>Time for me to tackle the meme of the moment. You’ll notice that I’m not conforming by waiting until Saturday to do it:-)
The backdrop to my political DNA is found in the Preamble to the Party’s Constitution – the rest of the document is as dull as ditchwater, as constitutions are to most people, but the Preamble sets out our core values as Lib Dems – fairness, community, decentralisation and respect for people as individuals. And the thing is, these aren’t just words to us – we know what they mean and we try to live them out whenever we are in power, and in our lives as well.
1. I watched Roots when I was about 8 and was appalled by the scenes of human beings treating other human beings so brutally. That was the start of my political awakening. The Party has such a long tradition of campaigning against injustice and abuse and unfairness that it was only natural that I should join.
2. Things like the closed shop, and people being abused for refusing to go on strike, used to really annoy me. The huge mass meetings of the 70s just seemed to me to be so undemocratic and intimidating. The Party was in favour of making unions more democratic and accountable to their members and also in giving employees a greater say in the running of the companies they worked for.
3. Bob Maclennan, the SDP MP for Caithness and Sutherland, was such a good, decent person and took time to thank me for the work I did on his campaign and to answer any questions I had and to involve me in the party, even though I couldn’t vote for him at that time. As an aside to that, the people in the Liberals and SDP were all really lovely and welcoming. I made friends during the 1983 campaign when I was 15 that I kept in touch with for the rest of their lives.
4. Everybody’s unique. Everybody is individual. They have their own feelings, opinions, and experiences. The Lib Dems get that. I remember being really turned off by the Labour Party at university – if you didn’t believe in everything they did, you were seen as somehow a lesser class of person. We celebrate debate and diversity.
5. Not everybody has the same chances in life – we want a society where being poor, black, gay or female is not allowed to stop somebody from fulfilling their potential. That’s why Nick Clegg is always talking about how angry he feels that someone in a rich part of Sheffield, where he’s an MP, is likely to live decades longer than someone in a poor part.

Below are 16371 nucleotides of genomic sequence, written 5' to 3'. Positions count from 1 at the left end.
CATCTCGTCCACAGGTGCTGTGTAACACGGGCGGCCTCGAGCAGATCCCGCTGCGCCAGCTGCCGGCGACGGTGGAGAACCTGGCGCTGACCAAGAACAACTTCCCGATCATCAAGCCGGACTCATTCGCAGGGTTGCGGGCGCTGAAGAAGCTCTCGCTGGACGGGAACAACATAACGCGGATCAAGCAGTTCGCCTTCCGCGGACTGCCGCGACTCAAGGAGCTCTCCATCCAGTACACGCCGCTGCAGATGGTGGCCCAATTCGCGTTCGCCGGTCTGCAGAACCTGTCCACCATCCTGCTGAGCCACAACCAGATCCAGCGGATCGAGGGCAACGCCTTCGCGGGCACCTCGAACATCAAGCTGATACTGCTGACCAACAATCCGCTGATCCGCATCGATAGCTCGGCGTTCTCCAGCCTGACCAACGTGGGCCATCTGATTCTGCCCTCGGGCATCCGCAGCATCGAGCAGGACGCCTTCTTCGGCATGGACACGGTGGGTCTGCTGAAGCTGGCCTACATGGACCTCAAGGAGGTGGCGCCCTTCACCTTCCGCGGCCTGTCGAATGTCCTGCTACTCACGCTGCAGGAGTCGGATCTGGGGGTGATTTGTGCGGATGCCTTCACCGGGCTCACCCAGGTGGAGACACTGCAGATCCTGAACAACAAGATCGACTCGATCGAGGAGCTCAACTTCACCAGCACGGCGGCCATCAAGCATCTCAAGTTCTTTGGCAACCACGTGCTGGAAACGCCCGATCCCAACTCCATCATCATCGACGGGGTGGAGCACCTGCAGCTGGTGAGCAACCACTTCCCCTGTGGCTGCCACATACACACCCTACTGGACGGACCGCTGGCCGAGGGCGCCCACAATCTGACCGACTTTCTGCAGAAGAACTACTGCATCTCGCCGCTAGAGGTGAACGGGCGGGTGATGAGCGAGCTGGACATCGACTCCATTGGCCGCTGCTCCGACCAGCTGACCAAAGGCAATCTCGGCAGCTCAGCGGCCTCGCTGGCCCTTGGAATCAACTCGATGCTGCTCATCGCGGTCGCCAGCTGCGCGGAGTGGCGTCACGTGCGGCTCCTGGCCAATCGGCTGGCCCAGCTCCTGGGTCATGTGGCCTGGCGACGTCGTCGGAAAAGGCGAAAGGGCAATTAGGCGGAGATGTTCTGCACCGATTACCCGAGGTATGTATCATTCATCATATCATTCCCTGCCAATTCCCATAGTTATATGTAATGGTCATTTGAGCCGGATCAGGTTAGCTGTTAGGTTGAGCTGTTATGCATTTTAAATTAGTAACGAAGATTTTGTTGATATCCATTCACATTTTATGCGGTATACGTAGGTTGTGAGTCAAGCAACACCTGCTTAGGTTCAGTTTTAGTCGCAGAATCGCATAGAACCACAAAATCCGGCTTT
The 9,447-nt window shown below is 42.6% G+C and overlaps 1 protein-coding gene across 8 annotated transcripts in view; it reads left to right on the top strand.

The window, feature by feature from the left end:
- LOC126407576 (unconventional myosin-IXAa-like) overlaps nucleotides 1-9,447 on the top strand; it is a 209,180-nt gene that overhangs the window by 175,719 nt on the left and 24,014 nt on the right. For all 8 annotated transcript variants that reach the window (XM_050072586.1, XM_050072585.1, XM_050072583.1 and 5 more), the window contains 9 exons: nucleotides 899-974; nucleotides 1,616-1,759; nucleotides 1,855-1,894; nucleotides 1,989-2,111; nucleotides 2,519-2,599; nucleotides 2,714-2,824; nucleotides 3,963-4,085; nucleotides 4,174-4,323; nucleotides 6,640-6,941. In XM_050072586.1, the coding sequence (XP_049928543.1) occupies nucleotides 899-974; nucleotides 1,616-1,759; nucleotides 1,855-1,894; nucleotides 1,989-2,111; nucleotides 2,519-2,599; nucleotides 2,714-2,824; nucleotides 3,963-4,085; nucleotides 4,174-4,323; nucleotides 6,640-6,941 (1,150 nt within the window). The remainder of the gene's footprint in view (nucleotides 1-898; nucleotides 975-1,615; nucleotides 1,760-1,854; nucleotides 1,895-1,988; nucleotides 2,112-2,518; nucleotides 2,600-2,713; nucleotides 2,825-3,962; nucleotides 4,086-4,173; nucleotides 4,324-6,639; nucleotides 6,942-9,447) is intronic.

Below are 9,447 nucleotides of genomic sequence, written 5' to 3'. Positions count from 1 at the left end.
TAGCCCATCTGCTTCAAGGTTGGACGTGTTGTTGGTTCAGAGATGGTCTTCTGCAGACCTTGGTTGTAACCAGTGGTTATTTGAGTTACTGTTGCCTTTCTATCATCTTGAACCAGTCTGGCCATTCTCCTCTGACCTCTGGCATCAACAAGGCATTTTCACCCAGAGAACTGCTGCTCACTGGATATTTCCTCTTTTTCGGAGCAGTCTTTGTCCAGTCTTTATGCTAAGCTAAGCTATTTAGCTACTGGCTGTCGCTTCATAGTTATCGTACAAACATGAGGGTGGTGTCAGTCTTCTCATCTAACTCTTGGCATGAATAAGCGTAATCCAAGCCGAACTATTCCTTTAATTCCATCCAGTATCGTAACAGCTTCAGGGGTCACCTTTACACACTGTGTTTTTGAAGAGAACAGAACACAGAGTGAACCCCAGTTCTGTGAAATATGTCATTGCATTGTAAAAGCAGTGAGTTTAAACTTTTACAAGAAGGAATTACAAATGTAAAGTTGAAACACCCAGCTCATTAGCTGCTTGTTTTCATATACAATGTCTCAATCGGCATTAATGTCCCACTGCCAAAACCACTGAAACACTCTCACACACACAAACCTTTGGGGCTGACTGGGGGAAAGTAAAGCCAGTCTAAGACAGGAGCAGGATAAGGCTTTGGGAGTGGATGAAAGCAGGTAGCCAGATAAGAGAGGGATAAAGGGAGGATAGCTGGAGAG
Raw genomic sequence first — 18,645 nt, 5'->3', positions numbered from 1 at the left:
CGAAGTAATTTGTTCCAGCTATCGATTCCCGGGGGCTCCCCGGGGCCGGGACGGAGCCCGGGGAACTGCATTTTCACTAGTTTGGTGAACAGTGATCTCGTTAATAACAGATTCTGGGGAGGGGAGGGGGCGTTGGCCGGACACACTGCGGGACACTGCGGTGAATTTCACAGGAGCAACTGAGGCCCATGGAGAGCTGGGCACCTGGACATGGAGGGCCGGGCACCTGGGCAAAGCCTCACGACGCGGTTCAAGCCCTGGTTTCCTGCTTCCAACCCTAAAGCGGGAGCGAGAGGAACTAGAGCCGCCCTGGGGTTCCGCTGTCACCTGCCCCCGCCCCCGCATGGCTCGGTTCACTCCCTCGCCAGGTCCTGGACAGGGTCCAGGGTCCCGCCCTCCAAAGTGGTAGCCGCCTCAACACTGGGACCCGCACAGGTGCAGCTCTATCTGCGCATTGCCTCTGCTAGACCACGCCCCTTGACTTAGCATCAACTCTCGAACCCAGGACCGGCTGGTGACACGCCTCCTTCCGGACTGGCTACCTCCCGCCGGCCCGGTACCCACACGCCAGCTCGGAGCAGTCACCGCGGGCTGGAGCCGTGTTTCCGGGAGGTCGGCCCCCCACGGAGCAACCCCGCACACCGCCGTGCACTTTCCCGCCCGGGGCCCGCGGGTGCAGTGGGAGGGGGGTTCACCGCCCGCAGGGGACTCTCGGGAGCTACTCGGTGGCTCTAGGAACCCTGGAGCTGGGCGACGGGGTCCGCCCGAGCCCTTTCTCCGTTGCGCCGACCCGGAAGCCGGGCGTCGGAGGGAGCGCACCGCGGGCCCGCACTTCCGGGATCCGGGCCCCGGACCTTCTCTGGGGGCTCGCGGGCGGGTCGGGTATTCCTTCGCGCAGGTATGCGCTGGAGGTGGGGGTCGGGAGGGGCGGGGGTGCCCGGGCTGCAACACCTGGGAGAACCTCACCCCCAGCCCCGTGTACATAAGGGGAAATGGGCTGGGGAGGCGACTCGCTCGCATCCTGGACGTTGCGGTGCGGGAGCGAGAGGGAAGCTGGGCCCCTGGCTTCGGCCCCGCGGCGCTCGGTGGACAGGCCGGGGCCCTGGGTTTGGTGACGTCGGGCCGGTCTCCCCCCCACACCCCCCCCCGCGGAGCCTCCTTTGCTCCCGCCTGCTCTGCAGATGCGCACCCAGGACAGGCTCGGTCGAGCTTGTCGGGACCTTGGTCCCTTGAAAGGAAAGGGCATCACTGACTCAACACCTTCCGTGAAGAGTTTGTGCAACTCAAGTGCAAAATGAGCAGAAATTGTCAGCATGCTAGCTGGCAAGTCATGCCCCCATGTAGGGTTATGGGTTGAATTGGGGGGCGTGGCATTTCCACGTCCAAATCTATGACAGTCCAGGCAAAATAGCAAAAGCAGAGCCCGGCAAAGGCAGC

6. We think the State is there to facilitate justice and fairness, and not to tell people how they should run every minute area of their lives. We won’t ban or compel unless there is a very, very good reason. We view the restriction of individual liberty as extremely serious. I remember when I was pregnant, just after Labour came to power, listening to a Labour Minister being interviewed about “National Average Bedtimes.” Why waste time on such frivolties when people are living in terrible poverty? This is why we are instinctively against such things as ID cards and CCTV being used to spy on people putting their bins out, and why we don’t think the Police should be able to detain people for weeks without charge.
Shirley Williams is one of my absolute political idols and I totally admired her for being involved with Project Liberty in the 90s. It was an organisation which went into the emerging democracies in Eastern Europe and tried to help the Government organisations in them develop a culture of service, rather than one they had been used to, where they were all powerful and people just did what they were told.
7. At the 1997 election, I remember being upstairs watching the election results at the count in Chesterfield. I was alone in the room with Tony Benn, who didn’t say a single word to me as he ate his white chocolate Magnum. Chesterfield Labour Party were never that nice to the Lib Dems, unsurprisingly because we kept beating them and showing them up for being incompetent bunch they were. I’m not sure they’ve improved that much since then, to be honest. But maybe Benn’s silence was a good thing because I was practically crying with joy that we were going to get a Scottish Parliament.
It always seemed crazy to me that we didn’t. We had a separate legal and education system. Why on earth was the centre of political power for those things in London? Independence never did it for me. I guess because I just thought that decisions should be made at the lowest sensible level.
The principle of decentralisation of power is and always has been a key part of Lib Dem philosophy. Lib Dems in Government are always looking to empower and to listen to local people and communities and that, to me, is a key part of what makes up a good Government.
So there are my 7 reasons as to why I not only joined, but have stayed involved for 25 years. They are why I’ve delivered leaflets in the rain, endured election campaigns where sleep is an optional extra if all the work is done, spent a small fortune on travelling to and from various elections and donating to campaigns and basically run my life round the party. I’ve had highs, the best of which was the win in Dunfermline in 2006, and lows – losing a Council by-election by 17 votes is no fun, believe me. I’ve made some lifelong, wonderful friends, though, and I couldn’t imagine my life without the Lib Dems in it somewhere.